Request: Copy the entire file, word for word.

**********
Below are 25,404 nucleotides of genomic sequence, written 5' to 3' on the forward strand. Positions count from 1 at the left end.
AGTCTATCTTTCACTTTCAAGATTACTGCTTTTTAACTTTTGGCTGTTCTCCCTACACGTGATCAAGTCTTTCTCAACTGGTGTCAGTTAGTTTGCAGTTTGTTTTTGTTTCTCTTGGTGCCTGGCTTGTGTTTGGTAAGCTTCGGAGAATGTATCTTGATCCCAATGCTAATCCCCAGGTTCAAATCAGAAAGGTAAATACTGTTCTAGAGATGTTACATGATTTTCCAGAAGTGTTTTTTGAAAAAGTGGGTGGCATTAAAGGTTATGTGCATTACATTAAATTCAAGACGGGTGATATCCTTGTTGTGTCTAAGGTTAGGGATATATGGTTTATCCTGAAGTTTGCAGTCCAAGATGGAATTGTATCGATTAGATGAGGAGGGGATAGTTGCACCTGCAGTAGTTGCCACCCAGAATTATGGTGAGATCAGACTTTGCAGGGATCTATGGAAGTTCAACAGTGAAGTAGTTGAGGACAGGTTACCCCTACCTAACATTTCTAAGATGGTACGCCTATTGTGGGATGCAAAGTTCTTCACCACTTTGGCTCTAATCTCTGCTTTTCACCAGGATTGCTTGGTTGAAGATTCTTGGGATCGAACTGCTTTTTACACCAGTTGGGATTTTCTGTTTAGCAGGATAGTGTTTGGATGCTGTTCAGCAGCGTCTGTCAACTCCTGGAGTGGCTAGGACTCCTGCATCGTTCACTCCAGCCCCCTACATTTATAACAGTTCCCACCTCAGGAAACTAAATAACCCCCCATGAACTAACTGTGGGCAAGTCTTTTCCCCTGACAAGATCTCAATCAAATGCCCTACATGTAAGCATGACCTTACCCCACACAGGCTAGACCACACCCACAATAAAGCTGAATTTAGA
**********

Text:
Below are 25,404 nucleotides of genomic sequence, written 5' to 3' on the forward strand. Positions count from 1 at the left end.
AGTCTATCTTTCACTTTCAAGATTACTGCTTTTTAACTTTTGGCTGTTCTCCCTACACGTGATCAAGTCTTTCTCAACTGGTGTCAGTTAGTTTGCAGTTTGTTTTTGTTTCTCTTGGTGCCTGGCTTGTGTTTGGTAAGCTTCGGAGAATGTATCTTGATCCCAATGCTAATCCCCAGGTTCAAATCAGAAAGGTAAATACTGTTCTAGAGATGTTACATGATTTTCCAGAAGTGTTTTTTGAAAAAGTGGGTGGCATTAAAGGTTATGTGCATTACATTAAATTCAAGACGGGTGATATCCTTGTTGTGTCTAAGGTTAGGGATATATGGTTTATCCTGAAGTTTGCAGTCCAAGATGGAATTGTATCGATTAGATGAGGAGGGGATAGTTGCACCTGCAGTAGTTGCCACCCAGAATTATGGTGAGATCAGACTTTGCAGGGATCTATGGAAGTTCAACAGTGAAGTAGTTGAGGACAGGTTACCCCTACCTAACATTTCTAAGATGGTACGCCTATTGTGGGATGCAAAGTTCTTCACCACTTTGGCTCTAATCTCTGCTTTTCACCAGGATTGCTTGGTTGAAGATTCTTGGGATCGAACTGCTTTTTACACCAGTTGGGATTTTCTGTTTAGCAGGATAGTGTTTGGATGCTGTTCAGCAGCGTCTGTCAACTCCTGGAGTGGCTAGGACTCCTGCATCGTTCACTCCAGCCCCCTACATTTATAACAGTTCCCACCTCAGGAAACTAAATAACCCCCCATGAACTAACTGTGGGCAAGTCTTTTCCCCTGACAAGATCTCAATCAAATGCCCTACATGTAAGCATGACCTTACCCCACACAGGCTAGACCACACCCACAATAAAGCTGAATTTAGA